In a recent class discussion for the seminar Women of Color in Politics, there was never a quiet moment. Students made comments back to back, often while others patiently held up their hands, as they argued about the subject of the day: a Chinese-American woman named Grace Lee Boggs and her contributions to the civil rights movement.
Assistant Professor of Government Chryl Laird at times nodded emphatically, murmured her assent, laughed in appreciation, or followed a student’s comment by providing some context pulled from her area of expertise: race and ethnic politics. This semester is the first time that Laird, who is new to Bowdoin, has taught Women of Color in Politics, which is a first-year seminar. These seminars are required for all new Bowdoin students, and they stress the development of college-level reading and writing skills.
“There isn’t a ton of scholarship in political science, or even in gender studies, that looks at women through this type of political lens,” Laird said, explaining why she designed the course. “My goal with the class is to think hard, in a very critical way, about where we have seen women of color in politics, and what would history look like if we go back and look at politics through this lens.” In the class, she defines politics broadly, going beyond electoral office and other traditional political spaces.
“My goal with the class is to bring narratives of women of color in politics to light.”
—Assistant Professor of Government Chryl Laird
The syllabus for Women of Color in Politics stretches from the antebellum era to current day, touching on contemporary activism such as the Black Lives Matter movement. Most of the texts the students are reading for the course were written by women. “That was very deliberate,” Laird said. As well as academic articles, the students have been assigned memoirs, biographies, and documentaries.
In the first two months of the class, the students have studied women such as Sally Hemings, Sojourner Truth, Phillis Wheatley, the mythological Mammy figure, Sacagawea, and wives of prominent political actors, including Coretta Scott King and Myrlie Evers–Williams. They’ve also discussed suffragettes like Nina Otero-Warren and Ida B. Wells. Going forward, they’ll read excerpts from the memoirs of Anita Hill and Sonia Sotomayor.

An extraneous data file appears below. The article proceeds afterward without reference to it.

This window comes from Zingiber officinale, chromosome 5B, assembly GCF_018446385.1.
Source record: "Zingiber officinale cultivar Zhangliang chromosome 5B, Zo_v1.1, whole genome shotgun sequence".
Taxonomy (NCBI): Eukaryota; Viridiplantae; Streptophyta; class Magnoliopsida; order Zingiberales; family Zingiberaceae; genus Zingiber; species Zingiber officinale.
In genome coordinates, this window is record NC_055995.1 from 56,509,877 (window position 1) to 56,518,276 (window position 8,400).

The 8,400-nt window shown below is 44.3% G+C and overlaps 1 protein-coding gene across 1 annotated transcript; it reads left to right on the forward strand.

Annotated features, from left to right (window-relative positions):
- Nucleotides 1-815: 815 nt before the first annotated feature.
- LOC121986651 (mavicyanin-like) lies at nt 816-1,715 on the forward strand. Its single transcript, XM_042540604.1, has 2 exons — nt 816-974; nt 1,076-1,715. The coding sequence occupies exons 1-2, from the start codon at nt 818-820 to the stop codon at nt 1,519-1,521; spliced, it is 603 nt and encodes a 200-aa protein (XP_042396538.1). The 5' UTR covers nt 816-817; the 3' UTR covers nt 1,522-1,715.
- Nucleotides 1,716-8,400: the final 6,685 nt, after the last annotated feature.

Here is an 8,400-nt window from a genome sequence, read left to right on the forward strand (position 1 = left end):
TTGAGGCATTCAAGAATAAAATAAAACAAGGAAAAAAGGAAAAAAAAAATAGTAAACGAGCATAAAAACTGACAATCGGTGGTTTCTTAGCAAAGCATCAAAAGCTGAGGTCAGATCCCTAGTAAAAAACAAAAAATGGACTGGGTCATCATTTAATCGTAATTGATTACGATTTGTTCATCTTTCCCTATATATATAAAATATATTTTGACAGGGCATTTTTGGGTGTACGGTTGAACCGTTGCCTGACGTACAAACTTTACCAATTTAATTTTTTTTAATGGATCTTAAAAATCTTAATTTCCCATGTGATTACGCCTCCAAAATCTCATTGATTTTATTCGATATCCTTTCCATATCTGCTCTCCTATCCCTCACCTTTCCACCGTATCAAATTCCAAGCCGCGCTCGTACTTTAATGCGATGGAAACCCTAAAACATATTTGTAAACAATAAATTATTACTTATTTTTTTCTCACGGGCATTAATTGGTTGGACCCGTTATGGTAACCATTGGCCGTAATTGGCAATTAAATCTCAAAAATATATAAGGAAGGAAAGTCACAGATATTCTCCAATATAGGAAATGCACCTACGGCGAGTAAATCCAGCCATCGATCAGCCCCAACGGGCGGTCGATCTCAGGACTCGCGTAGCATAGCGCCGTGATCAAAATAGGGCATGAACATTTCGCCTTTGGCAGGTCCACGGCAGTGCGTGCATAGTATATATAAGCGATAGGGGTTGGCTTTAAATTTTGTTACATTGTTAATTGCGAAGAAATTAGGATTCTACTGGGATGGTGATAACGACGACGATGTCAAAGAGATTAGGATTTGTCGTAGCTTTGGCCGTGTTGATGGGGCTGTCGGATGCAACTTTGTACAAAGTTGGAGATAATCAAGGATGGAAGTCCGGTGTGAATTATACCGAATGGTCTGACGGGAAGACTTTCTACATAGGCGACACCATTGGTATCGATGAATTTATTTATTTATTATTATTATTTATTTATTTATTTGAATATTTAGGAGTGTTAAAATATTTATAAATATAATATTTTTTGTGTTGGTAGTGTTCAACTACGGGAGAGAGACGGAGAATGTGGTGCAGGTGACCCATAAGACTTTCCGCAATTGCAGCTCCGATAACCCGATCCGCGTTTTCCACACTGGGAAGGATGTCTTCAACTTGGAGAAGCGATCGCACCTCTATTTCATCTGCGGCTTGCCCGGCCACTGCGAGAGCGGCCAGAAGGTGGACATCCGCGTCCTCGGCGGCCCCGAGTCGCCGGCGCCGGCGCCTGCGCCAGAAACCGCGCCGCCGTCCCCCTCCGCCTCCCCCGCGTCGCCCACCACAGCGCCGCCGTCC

When the class recently broke up after the ninety minutes of allotted time was up, one student told Laird that she had already inspired a fan club on campus. Lauryn Dove ’21 said she often ends up continuing the day’s discussion with her classmates for hours.
Dove said she picked the Women of Color in Politics seminar (out of the thirty-five first-year seminar options) because she wanted to ground her future studies of government with this class. “With government, you need to acknowledge that it is inherently based on intersections of oppression: you have race, gender, class, sexuality,” she said. “Making sure you are educated in that before you go off to other classes is very important.”
Noelia Calcano ’21 said she appreciated how the class looked at a subject rarely covered elsewhere. “It has been important to me to hear those points of view,” she said. “You don’t just learn about this in any government or history class.”